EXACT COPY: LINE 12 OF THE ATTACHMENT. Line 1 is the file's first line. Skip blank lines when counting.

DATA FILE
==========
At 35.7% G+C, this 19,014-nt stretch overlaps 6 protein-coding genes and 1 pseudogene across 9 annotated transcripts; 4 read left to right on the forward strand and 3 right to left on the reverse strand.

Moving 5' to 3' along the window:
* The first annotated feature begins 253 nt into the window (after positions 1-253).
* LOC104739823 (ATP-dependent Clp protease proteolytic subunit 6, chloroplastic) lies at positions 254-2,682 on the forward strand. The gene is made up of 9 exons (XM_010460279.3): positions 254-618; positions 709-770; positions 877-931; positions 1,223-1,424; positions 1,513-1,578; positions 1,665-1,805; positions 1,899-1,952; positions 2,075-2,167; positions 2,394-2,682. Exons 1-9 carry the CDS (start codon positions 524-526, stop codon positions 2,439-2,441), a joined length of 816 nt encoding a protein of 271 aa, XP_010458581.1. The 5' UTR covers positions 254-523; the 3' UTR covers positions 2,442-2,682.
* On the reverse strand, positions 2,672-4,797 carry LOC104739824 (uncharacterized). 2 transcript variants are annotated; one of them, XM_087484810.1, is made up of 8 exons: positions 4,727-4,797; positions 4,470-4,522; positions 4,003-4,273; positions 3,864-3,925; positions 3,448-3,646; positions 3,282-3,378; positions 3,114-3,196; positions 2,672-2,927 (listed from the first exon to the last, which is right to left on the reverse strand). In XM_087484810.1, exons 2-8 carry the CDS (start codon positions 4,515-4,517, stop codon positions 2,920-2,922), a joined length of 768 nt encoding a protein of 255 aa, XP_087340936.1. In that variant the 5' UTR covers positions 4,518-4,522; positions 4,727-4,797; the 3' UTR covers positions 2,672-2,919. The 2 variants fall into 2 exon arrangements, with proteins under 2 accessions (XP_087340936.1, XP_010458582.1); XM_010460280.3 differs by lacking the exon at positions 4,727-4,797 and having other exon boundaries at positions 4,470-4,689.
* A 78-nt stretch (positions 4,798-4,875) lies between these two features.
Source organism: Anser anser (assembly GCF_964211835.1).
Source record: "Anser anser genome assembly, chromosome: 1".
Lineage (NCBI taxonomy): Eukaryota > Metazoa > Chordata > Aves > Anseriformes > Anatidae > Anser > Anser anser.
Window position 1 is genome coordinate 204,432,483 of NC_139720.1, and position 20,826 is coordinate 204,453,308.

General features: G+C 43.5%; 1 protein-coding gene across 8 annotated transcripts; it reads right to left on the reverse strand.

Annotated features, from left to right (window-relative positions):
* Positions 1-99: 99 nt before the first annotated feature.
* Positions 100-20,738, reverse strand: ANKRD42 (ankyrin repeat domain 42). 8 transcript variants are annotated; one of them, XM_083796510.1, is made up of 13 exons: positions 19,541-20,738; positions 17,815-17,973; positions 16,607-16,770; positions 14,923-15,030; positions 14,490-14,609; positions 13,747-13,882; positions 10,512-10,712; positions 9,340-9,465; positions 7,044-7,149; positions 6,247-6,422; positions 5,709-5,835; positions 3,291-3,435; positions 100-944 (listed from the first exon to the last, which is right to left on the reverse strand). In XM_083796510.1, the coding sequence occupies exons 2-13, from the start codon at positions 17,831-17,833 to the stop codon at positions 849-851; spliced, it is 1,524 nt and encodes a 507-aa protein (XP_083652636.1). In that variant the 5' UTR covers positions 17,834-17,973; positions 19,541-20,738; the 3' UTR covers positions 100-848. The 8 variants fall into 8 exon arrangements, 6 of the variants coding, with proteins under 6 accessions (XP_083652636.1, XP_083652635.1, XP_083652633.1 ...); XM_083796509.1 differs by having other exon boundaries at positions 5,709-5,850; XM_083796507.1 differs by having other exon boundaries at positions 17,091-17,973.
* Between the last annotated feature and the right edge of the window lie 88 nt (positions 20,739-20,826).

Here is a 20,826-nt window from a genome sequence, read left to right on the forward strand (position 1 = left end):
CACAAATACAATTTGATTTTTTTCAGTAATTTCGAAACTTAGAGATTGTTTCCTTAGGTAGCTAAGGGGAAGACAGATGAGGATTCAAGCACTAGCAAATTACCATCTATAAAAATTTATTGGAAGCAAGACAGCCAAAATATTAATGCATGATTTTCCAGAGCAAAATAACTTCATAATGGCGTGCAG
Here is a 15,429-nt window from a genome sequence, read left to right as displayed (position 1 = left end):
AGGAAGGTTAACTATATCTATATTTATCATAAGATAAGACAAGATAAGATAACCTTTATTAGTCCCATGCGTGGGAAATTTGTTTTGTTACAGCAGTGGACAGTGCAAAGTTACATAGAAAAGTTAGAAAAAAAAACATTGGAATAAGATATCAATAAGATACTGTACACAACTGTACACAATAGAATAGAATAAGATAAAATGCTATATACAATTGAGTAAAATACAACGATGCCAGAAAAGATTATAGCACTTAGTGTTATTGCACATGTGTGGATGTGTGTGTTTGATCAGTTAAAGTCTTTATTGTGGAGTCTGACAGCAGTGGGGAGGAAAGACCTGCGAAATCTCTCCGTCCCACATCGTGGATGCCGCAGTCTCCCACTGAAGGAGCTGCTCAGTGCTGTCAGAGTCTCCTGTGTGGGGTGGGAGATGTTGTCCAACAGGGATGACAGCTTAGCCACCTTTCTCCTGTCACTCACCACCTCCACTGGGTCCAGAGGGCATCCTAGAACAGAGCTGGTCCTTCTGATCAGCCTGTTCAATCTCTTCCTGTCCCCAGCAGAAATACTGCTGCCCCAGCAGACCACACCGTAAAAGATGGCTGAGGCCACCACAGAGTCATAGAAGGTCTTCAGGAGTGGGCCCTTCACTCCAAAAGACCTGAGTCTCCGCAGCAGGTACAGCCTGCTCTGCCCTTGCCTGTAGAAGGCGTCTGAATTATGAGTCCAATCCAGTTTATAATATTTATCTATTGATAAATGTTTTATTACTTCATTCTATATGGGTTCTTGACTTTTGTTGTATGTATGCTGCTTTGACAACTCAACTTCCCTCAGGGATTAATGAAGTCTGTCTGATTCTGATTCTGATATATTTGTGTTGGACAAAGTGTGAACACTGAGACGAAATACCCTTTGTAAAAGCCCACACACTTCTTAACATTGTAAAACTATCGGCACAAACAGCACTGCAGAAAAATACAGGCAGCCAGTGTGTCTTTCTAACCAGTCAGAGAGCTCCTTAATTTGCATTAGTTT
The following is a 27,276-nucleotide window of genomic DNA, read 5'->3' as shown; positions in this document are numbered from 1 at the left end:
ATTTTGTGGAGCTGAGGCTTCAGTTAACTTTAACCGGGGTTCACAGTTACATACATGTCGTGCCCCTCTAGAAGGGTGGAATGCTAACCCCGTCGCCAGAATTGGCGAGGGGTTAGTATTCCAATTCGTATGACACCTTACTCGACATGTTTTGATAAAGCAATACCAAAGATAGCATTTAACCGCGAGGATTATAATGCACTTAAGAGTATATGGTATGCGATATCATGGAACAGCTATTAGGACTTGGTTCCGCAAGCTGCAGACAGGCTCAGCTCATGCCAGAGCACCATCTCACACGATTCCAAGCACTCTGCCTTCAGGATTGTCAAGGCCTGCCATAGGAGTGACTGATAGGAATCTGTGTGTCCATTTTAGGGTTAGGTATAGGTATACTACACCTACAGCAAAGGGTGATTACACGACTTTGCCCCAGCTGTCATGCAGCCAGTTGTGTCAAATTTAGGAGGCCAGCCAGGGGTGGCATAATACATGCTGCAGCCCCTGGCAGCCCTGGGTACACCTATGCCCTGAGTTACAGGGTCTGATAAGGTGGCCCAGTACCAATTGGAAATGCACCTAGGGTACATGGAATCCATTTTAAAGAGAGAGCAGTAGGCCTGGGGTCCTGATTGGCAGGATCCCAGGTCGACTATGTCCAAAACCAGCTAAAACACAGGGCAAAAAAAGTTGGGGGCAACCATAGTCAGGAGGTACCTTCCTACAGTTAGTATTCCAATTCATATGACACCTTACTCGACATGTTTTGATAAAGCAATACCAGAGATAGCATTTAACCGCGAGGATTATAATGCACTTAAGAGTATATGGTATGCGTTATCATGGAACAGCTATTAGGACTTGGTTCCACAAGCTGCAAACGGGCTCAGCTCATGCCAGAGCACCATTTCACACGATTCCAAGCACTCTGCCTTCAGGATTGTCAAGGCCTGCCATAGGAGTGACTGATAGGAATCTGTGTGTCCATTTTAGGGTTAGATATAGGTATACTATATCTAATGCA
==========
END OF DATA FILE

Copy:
Annotated features, from left to right (window-relative positions):